Embezzlement: What is It? Why Might You Be Charged? What Are Your Defenses?
Embezzlement is a white collar crime that occurs when you take or misappropriate money belonging to someone who entrusted you with its management and safe-keeping. It makes no difference whether you steal the money outright or fraudulently put it to your own use.
Embezzlement can be both a criminal act and a civil wrong. You will face prosecution for embezzlement. You can also face a civil lawsuit filed against you by the person from whom you stole or misappropriated the funds. Furthermore, you can face either state or federal criminal charges depending on what you embezzled, how, and from whom.
What Are the Elements of Embezzlement?
In order to convict you of embezzlement, the prosecutor will need to prove the following beyond a reasonable doubt:
- The money or property belonged to someone other than you.
- You converted it to your own use after its owner gave you lawful possession and/or control of it.
- You were a fiduciary; i.e., you were in a position of trust where the owner believed you would manage the money or property for his or her benefit rather than yours.
- Intent to defraud the owner of their money or property at the time you converted it to your own use.
Embezzlement Charges as an Employee
If you are an employee, you could face embezzlement charges if you do one of the following:
- Take money from your employer’s cash register
- Pad your expense account
- Charge a customer more for a product than its actual cost and keeping the excess money for yourself
- Add one or more fake employees to your company’s payroll
- Move money from the account of a customer or client into your personal account
- Deposit vendor checks into your personal account
- Take office supplies or other inventory for your own personal use
- “Cook” your employer’s books to hide the losses your embezzlement produced
Other Instances of Embezzlement Charges
You need not be an employee to face embezzlement charges. You could be a partner in a firm, an independently-contracted bookkeeper or accountant, a stockbroker or financial advisor. These are a small list among any number of other positions. The only thing required is that you somehow converted the funds or property someone else entrusted to you to your own purposes. Examples include the following:
- Adjusting someone’s accounting books to hide your misuse of his or her funds
- Stealing money from others through a Ponzi scheme
- Committing a violation of the Racketeer Influenced and Corrupt Organizations Act; i.e., a RICO violation
- Setting up a check or credit card kiting scheme
- Borrowing money from an organization’s bank account
- Using a client’s lawsuit money to pay for your own operating fees
- Selling the property of an estate or trust and keeping the profits instead of distributing it to the heirs or beneficiaries
- Using a relative’s social security check to purchase things for yourself
What Are Your Defenses?
In general, the following represent your best defenses against allegations of embezzlement:
Given that duress is defined as “constraint illegally exercised to force someone to perform an act,” you can offer this as your defense if you truly believed that you would be in some kind of danger if you failed to perform the acts that led to your embezzlement charges. However, you cannot claim duress if you did what you did in order to prevent or alleviate a family hardship. Nor can you claim duress if you used the money to satisfy a personal addiction, such as to alcohol or drugs. Instead, you need something as compelling as the fact that you believed you would lose your job if you refused to participate in an embezzlement scheme.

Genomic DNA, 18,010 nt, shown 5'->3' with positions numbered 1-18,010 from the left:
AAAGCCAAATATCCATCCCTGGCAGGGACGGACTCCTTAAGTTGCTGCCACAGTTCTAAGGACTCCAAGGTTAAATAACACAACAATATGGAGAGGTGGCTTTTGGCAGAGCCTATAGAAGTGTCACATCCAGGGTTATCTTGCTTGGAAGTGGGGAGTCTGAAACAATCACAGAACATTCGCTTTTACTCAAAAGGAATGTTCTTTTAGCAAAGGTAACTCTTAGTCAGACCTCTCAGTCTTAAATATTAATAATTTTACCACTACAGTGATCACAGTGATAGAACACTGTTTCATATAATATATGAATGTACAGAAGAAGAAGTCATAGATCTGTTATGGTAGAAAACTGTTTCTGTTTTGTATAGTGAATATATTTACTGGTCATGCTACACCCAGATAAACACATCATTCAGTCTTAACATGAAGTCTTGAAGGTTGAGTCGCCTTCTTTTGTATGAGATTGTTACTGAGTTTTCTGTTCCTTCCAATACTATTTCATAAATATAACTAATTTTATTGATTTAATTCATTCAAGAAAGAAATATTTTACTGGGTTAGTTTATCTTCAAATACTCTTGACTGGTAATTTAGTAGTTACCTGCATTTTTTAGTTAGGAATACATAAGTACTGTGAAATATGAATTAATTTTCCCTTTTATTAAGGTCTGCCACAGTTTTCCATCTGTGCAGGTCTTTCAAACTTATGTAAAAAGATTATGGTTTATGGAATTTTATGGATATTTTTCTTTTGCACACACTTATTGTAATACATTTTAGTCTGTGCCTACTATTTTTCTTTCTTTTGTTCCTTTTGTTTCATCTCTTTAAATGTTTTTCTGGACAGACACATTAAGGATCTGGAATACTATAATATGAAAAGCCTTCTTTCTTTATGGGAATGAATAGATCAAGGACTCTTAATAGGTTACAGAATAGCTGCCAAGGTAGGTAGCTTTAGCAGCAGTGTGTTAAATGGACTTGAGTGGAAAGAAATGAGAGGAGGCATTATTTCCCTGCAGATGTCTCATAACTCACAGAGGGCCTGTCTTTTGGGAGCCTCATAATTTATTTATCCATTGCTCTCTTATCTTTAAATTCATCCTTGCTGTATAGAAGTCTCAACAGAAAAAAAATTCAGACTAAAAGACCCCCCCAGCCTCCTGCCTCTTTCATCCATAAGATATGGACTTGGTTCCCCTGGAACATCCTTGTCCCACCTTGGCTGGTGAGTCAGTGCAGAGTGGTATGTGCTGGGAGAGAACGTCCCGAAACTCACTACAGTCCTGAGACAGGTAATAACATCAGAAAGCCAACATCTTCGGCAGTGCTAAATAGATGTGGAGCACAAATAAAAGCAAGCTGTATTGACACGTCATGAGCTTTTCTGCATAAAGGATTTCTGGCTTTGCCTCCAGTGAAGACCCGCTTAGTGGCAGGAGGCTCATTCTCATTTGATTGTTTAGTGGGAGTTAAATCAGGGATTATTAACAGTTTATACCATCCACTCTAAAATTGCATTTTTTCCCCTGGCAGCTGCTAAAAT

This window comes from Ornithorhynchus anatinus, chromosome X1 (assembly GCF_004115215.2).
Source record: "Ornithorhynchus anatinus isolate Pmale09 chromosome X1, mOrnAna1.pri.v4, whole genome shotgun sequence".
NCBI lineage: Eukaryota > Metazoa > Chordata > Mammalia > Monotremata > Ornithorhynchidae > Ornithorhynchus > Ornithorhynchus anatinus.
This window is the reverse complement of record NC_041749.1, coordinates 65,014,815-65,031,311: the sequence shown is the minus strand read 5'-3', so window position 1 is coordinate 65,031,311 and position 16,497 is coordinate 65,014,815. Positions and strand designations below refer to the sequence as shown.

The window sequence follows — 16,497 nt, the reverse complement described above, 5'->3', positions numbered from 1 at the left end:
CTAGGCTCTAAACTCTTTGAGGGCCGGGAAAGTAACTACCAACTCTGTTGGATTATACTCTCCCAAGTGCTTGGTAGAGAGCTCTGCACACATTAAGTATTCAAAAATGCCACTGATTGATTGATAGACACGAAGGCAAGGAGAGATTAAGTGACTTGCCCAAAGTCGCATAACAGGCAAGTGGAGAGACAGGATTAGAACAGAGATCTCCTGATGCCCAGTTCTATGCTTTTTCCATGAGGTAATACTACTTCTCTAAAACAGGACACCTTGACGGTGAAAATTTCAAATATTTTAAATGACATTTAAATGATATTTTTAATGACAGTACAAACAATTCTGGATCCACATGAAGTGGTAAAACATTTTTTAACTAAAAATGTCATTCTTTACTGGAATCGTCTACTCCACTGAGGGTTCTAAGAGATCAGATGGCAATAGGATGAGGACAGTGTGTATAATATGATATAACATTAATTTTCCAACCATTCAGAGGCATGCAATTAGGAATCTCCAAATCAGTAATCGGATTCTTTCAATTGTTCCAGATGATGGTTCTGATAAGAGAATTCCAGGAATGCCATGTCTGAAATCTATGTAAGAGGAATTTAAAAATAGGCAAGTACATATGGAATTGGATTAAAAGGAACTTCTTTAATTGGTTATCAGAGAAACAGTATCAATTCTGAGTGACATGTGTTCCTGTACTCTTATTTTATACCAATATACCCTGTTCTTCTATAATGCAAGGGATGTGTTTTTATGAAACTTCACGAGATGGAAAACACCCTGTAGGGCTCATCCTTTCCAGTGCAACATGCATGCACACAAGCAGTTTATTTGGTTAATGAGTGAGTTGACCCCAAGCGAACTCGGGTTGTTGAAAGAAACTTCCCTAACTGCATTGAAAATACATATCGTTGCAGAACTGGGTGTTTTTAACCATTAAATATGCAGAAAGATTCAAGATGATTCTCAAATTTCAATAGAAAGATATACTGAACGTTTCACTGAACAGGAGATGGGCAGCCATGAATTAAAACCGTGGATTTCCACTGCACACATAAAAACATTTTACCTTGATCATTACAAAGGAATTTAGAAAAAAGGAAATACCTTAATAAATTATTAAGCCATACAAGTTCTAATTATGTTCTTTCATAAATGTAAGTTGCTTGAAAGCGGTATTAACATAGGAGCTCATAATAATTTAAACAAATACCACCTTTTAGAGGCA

This means that a law enforcement officer or other state agent induced you to commit embezzlement when you otherwise would have been unwilling and therefore unlikely to do so.
Lack of intent
Keep in mind that intent to defraud is one of the elements of embezzlement. If you can prove that you had no such intent, the case against you fails. For instance, can you prove you honestly thought the alleged embezzled property belonged to you instead of someone else?
Lack of capacity
It goes without saying that you must possess adequate mental capacity to commit embezzlement. If you can prove that you were somehow mentally incapacitated at the time your alleged embezzlement occurred, again the case against you fails. This defense likely will be more successful if you can prove that you were under the influence of legal medications prescribed by your physician and made a simple mistake rather than committed an act of deliberate embezzlement. Conversely, it will not be successful if you were voluntarily inebriated or under the influence of illegal drugs at the time of your alleged crime.
Surprisingly, judges dismiss upward of 40% of federal embezzlement cases due to insufficient evidence. Remember, the prosecutor must have sufficient evidence against you to meet his or her four-prong burden of proof and convince a jury beyond a reasonable doubt that an embezzlement occurred and that you committed it.
Do You Need an Attorney?
Whether you face criminal embezzlement charges, a civil embezzlement lawsuit, or both, you definitely need the advice, counsel and representation of an experienced criminal defense attorney and/or an experienced civil litigator.
If you lose the civil lawsuit, the judge or jury will require you, at the very least, to pay restitution to your victim. (S)he or they may also require you to pay your victim interest from the date of the embezzlement. If (s)he or they believe that your actions were particularly egregious, they could well make you pay punitive damages in addition to actual damages.
If a judge or jury convicts you of criminal embezzlement, you face serving a long prison sentence. You also risk having to pay a large fine and probably restitution as well.
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